Hot answers tagged

124

You are about to start a new campaign. You need to pause the world and have the same conversation, GM and players, as you would at the beginning of any campaign. What kind of setting is this, what themes will you envision tackling, what's your playstyle? It sounds like you started in a "typical" magic-but-low-tech setting. The setting has now changed. This ...


66

It Will Only Change The World if You Let It - which might be fun How should one DM proceed if his or her group manages to seize control of a superweapon that could change the lives of the entire world? Is it a wise decision to let it roll, or should I take rid of it the sooner I can? First, a rhetorical question. How should a DM proceed if his ...


47

There's always something bigger: pit that against the party. 17th level is pretty high in Pathfinder, but it's far from the level cap. Sure, the party is now capable of vaporizing pretty much anything on land. Even if the disgruntled nations of the world band together to shoot something at the orbital platform like what happened in C&C 3, like a missile ...


44

No Roleplay should be about having fun. When you start to punish your players, it is very possible that they will quit your campaign. Even if your players are doing it just to pull your leg, you shouldn't make the game painful as noone will enjoy it. I would reccomend following options: Speak with them face to face after the game. It happens, that ...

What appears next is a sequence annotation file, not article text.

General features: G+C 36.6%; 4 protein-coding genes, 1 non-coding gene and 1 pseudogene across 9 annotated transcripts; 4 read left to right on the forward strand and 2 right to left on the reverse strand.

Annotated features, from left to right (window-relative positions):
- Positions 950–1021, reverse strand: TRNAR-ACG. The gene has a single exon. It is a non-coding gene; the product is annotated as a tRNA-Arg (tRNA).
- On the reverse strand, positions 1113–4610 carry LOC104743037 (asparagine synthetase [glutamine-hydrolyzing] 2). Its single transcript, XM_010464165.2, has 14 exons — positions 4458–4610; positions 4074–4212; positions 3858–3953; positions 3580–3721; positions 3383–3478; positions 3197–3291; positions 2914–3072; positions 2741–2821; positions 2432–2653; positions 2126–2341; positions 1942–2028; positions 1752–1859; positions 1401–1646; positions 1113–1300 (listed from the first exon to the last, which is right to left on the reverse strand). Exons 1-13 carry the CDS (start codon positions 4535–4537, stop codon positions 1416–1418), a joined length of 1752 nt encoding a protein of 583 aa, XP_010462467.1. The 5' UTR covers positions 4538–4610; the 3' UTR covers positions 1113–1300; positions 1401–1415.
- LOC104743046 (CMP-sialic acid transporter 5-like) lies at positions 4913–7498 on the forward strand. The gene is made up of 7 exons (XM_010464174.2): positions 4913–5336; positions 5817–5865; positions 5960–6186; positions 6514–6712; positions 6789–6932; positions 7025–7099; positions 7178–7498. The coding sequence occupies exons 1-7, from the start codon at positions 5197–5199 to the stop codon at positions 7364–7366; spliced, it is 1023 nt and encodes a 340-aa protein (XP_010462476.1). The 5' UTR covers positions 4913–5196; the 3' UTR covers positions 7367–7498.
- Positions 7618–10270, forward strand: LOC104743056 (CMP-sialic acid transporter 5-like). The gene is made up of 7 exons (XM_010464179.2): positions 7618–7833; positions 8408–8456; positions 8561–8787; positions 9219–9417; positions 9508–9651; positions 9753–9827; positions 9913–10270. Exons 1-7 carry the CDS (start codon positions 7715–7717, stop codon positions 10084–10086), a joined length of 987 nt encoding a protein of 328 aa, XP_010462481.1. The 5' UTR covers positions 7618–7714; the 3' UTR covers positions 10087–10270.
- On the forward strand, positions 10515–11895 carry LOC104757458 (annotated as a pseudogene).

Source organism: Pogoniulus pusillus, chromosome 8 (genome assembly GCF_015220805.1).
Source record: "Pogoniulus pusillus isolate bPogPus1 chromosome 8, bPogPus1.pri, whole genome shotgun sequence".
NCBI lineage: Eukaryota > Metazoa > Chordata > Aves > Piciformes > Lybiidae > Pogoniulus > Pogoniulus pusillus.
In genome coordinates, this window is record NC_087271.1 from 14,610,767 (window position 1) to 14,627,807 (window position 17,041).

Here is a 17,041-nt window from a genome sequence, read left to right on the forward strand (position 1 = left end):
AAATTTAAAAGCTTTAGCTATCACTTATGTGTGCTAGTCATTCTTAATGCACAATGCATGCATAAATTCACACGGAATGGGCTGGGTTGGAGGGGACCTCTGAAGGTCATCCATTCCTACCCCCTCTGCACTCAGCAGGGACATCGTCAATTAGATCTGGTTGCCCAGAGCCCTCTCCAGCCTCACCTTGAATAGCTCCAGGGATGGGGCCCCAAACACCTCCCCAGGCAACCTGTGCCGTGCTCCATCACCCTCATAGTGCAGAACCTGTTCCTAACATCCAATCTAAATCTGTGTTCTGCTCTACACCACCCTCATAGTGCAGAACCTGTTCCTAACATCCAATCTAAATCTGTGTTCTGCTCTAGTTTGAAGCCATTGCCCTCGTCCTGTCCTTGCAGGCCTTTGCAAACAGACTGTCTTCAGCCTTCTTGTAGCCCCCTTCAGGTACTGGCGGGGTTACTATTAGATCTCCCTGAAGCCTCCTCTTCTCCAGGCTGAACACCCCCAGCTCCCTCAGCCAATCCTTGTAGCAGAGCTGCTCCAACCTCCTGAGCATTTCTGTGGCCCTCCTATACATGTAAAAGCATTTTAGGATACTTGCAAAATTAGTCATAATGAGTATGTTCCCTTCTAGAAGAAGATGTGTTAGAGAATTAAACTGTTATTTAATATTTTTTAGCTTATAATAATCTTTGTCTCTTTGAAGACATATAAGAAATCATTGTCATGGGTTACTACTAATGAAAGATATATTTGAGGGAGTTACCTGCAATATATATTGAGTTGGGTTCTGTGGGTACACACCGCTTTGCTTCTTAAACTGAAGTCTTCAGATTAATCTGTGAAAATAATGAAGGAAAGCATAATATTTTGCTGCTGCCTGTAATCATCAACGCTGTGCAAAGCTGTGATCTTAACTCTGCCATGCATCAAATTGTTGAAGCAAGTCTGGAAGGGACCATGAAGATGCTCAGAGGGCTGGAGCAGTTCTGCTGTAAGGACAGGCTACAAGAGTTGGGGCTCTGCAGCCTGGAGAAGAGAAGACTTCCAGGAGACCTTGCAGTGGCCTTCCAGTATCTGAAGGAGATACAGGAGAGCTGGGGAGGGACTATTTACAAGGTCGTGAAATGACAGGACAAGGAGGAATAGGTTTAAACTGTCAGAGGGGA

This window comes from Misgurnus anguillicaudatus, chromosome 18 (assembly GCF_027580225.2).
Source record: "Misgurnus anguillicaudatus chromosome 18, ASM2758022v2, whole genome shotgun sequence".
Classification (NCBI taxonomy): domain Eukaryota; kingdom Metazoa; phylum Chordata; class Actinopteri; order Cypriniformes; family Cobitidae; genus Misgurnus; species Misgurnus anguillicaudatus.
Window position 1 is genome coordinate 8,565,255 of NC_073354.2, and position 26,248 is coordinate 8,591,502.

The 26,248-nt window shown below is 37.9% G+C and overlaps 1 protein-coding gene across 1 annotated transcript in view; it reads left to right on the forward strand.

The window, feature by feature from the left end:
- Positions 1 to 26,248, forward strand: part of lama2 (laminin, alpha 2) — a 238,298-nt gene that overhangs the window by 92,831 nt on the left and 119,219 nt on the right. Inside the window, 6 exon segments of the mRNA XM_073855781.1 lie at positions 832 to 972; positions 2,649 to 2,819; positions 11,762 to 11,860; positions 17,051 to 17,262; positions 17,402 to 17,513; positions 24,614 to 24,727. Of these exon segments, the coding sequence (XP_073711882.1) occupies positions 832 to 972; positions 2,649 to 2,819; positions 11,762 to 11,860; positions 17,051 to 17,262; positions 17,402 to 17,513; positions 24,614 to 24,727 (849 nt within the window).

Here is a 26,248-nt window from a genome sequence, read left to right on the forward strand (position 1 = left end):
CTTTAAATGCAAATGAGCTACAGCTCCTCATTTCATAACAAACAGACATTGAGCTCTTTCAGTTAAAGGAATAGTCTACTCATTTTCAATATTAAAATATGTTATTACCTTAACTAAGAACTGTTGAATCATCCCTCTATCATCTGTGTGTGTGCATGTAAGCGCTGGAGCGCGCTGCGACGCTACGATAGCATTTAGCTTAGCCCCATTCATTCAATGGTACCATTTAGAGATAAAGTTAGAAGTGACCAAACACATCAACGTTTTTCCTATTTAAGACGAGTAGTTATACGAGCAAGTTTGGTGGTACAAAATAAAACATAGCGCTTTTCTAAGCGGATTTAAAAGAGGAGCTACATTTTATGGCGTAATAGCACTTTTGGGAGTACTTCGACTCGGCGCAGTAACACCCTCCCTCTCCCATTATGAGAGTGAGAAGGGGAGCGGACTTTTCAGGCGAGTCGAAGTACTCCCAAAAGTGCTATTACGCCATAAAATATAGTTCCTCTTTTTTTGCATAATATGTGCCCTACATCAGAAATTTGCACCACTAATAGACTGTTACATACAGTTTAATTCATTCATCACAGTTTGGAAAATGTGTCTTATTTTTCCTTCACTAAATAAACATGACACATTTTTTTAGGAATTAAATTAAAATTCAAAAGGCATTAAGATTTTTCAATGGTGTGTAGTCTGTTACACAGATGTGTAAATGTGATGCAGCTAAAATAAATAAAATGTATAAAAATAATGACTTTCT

42

Having players that are willing to spend time and effort outside of the gaming session preparing and planing is rare, do reward them. I think you should let the LOMC work spectacularly. It works exactly as planned, no side effect just bullseye and one hundred per cent success. Let the LOCM survive the initial use, and be ready to fire again and again and ...


32

Players are often stuck because they simply don't know what they should do. Percival's message deals with player engagement very well, but I'd like to offer a slightly different take on this question. If you can't figure out how the plot might be solved, players definitely won't Players' ingenuity often amazes GMs, but you can't assume they will figure out ...


28

No such good techniques exist and neither should you try to use them. What you are asking about is how to best rail road the players. This is generally considered a bad thing(TM) as it robs players of their freedom. However, you can do something about your fears: set expectations. Tell your players what you just told us in your question and ask for their ...


19

You aren't the first to have that thought - there are these legends of GMs who, after getting fed up with constantly derailed plotlines, decides to kill off their party with an abrupt rockslide. Overall, though, I think you're facing the problem the wrong way. You're thinking about how you can prevent players from ignoring the plot you give them - instead, ...